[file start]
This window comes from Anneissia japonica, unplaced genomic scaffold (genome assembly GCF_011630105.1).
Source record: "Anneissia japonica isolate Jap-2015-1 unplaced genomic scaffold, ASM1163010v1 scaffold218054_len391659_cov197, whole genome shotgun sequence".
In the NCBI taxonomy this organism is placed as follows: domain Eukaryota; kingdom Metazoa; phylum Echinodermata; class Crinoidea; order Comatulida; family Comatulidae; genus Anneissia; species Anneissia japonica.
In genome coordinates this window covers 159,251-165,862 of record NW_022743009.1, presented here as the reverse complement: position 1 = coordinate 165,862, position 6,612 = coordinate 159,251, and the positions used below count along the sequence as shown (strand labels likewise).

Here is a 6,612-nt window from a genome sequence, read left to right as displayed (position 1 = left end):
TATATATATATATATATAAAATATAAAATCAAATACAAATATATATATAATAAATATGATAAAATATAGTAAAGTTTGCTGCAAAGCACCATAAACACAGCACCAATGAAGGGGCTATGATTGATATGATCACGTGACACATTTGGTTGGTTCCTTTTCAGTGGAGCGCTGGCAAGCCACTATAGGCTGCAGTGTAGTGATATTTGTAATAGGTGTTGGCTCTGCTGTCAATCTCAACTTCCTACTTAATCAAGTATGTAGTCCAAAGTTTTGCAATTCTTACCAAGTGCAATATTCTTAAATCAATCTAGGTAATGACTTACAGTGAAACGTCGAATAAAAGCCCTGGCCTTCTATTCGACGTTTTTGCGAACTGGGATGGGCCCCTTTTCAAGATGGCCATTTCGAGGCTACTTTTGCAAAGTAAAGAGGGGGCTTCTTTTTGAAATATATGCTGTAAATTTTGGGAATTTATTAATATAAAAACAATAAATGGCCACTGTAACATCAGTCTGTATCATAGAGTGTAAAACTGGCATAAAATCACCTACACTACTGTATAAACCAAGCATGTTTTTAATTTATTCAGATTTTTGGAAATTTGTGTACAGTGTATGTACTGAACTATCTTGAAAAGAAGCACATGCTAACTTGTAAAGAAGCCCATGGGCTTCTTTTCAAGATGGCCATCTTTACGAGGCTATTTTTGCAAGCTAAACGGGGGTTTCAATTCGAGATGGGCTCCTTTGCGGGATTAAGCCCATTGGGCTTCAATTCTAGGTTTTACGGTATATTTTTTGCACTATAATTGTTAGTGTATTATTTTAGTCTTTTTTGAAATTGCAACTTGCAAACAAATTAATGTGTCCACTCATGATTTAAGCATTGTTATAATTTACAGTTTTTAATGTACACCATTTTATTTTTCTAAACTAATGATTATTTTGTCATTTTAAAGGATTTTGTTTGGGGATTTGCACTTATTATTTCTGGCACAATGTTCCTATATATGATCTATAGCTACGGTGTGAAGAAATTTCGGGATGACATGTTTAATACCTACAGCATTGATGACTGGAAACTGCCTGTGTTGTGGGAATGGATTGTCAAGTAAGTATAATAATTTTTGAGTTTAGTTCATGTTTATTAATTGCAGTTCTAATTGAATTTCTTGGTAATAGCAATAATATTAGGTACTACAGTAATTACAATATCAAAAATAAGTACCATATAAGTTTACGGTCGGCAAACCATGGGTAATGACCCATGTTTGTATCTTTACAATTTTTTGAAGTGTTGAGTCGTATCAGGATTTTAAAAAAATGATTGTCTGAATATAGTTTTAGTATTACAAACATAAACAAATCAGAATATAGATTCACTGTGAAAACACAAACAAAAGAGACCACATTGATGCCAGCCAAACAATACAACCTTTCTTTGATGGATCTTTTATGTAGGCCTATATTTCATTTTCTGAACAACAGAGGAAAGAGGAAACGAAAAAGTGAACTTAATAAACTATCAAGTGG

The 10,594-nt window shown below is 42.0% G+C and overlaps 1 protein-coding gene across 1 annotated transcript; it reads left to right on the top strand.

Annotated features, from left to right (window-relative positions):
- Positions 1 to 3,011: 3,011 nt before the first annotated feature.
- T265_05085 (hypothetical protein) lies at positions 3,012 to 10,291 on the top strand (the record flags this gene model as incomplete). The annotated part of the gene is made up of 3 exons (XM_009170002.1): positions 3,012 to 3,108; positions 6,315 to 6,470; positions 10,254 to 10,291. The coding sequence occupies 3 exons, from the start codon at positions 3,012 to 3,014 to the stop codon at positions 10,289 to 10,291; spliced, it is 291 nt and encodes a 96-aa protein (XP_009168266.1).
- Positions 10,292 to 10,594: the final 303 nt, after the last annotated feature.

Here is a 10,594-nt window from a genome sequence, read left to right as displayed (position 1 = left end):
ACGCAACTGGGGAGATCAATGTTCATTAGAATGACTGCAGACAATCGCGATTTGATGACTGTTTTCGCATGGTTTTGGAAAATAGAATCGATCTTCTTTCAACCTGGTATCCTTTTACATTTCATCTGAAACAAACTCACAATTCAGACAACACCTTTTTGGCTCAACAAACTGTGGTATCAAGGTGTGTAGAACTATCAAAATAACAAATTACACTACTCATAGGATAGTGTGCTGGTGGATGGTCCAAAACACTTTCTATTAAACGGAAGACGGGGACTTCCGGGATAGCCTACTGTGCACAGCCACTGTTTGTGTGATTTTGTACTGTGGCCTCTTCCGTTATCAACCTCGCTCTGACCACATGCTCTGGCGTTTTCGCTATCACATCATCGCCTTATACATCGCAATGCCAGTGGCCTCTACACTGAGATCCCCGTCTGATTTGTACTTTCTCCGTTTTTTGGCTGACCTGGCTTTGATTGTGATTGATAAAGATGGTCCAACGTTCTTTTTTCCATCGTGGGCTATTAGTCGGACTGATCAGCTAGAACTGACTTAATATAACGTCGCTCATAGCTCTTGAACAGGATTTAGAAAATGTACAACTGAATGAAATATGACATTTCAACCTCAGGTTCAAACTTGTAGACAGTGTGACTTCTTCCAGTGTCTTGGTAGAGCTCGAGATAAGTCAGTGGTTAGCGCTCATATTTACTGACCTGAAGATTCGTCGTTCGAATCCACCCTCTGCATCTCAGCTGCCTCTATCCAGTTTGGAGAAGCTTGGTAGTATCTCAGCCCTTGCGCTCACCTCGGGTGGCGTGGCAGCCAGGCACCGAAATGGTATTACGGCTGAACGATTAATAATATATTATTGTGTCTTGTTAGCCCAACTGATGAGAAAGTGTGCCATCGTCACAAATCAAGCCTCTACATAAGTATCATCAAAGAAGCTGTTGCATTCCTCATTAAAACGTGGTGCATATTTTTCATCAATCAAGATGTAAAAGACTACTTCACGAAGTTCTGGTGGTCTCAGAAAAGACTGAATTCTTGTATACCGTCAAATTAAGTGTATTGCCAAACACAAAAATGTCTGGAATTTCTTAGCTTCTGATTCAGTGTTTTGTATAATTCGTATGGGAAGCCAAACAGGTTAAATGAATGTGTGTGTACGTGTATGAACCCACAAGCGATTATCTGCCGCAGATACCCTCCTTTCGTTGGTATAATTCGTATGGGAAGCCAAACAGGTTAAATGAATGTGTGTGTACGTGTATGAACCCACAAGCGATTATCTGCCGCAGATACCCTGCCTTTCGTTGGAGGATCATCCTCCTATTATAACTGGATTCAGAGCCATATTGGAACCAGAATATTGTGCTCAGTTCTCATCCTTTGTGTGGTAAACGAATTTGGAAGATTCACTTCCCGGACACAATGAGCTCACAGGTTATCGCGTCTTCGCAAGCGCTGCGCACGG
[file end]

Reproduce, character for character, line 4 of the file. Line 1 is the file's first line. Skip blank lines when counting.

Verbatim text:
In genome coordinates this window covers 159,251-165,862 of record NW_022743009.1, presented here as the reverse complement: position 1 = coordinate 165,862, position 6,612 = coordinate 159,251, and the positions used below count along the sequence as shown (strand labels likewise).